The smell of fresh asphalt lingered in the air and fish nibbled along the surface of Lake Crescent as representatives from Olympic National Park, Clallam County, the state Recreation and Conservation Office and the Peninsula Trails Coalition spoke at a small, socially-distanced ribbon cutting ceremony for the Spruce Railroad Trail.
The Oct. 29 ceremony did not open the trail to the public, however, as work continues on the nearly-completed renovated pathway.
The work is expected to be open for use sometime after the middle of November, according to Penny Wagner, Olympic National Park spokesperson.
Some paving and other construction-related activities are yet to be completed and some sections are not yet safe for public use, she said.
The result of public participation, private enterprise and governmental cooperation at the county, state and federal levels, Thursday’s ceremony celebrated the final phase of a multi-year project to revamp and improve accessibility along the former Spruce Railroad grade by creating a paved, multi-purpose trail to be shared by hikers, cyclists, equestrians and those traveling in wheelchairs.
The trail near Lake Crescent follows the historic railroad grade of the Spruce Railroad, which was completed in November of 1918 and abandoned in 1951.
With the newly restored Daley Rankin Tunnel serving as the backdrop for the ceremony, ONP Superintendent Sarah Creachbaum discussed getting an earful from former clallam county commissioner Mike Doherty on one of her first days on the job in Port Angeles, nearly eight years to the day.
“In walks Rich James, (former Clallam County Transportation Program Manager) the engineer, and commissioner Doherty,” Creachbaum said. “And commissioner Doherty was not happy with me. And anybody who knows commissioner Doherty knows that is not a good place to be, to have Mike be unhappy with you.
“They were unhappy because there hadn’t been enough movement on getting some contracting done for what they described to me as the Spruce Railroad Trail,” she said.
“Fast-forward eight years and to be able to stand here and see the finished project and celebrate it with all of our partners is an extraordinary experience for me.”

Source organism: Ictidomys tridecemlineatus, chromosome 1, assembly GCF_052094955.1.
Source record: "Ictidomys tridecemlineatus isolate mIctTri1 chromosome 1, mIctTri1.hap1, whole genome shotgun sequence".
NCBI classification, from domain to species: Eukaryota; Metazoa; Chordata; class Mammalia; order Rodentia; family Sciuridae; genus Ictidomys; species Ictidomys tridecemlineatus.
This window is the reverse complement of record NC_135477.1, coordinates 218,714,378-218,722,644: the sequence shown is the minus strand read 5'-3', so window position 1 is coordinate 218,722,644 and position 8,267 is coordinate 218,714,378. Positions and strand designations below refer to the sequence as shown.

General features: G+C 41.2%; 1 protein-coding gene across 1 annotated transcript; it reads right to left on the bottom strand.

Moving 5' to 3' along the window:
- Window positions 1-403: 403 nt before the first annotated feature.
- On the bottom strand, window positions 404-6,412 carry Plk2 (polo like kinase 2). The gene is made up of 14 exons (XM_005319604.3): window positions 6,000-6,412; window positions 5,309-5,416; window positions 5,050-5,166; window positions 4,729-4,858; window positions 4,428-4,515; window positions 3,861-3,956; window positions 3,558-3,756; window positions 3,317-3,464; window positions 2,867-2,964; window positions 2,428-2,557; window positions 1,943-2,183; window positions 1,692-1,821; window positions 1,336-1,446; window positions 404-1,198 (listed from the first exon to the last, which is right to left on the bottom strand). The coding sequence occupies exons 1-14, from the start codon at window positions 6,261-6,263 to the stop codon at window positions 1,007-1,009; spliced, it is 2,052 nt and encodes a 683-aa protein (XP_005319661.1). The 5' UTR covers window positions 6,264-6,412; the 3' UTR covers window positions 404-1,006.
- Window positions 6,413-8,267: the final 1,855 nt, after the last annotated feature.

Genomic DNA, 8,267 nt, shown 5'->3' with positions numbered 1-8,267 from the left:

Creachbaum joked that park superintendents “don’t do anything.”
“We kind of lay the groundwork so things can happen, but we don’t actually go out and do it. The doer in this case is our engineer, Lisa Turecek, the person with the Park Service who really represents this project,” Creachbaum said.
“She has tirelessly promoted it and ensured that it would always continue. She and I have been aligned on this goal since she first came to the park. It is our shared vision, so that is pretty darn exciting.”
Clallam County Commissioner Bill Peach directed thanks toward all involved on the project while speaking for past and present colleagues.
“I stand on the shoulders of commissioners like Mike Doherty that really, really advocated for this project, as well as the staff,” Peach said.
“On behalf of commissioner Mark Ozias, commissioner Randy Johnson and myself, we sincerely say thank you to everybody that worked very hard on this, the list is extremely long.”
Peach also drew laughs when he commented on the gorgeous setting for the event.
“It’s beautiful today, and if you aren’t experiencing something that is wonderful, I’m not sure there’s much hope for you,” Peach said. “It’s wonderful to be out here. I’d like to recognize mayor (Tim) Fletcher from Forks. The trail is headed your way, sir. And it’s because of all the hard work of the folks that are here. And to all of you, thank you.”
James outlined the origins of the Spruce Railroad Trail project dating back to 2008 and expressed gratitude that Creachbaum quickly recognized what the trail could become for the park and county.
“The main thing she did early on was she accepted the county’s vision, and by county I mean all the people in the county had a vision of what this trail could be and how it could be a transportation corridor that would go from one end to the other, the Olympic Discovery Trail,” James said.
When opened to the public, the Spruce Railroad Trail will become part of the 134-mile Olympic Discovery Trail, which when complete, will stretch the width of the North Olympic Peninsula from Port Townsend to La Push.
James also praised the park deputy superintendent Lee Taylor and Turecek for their contributions in securing grant funding.
“I think the first year we scored No. 1 in the state (with the Recreation and Conservation Office) was the year (Taylor) came with us. It was so impressive to have a deputy superintendent there, that committee had never seen that kind of support.
“And Lisa is a grant-funding wizard … Almost half of the match money that came for this project came from her efforts.”
James also said he appreciated the support from past and current county commissioners.
“It takes a lot of political willpower to do something like this over that span of time,” James said.
James described the rare use of county road funds to boost a trail project and thanked thousands of trail volunteers and supporters who wrote letters, attending public meetings and put in sweat equity working on the trail itself.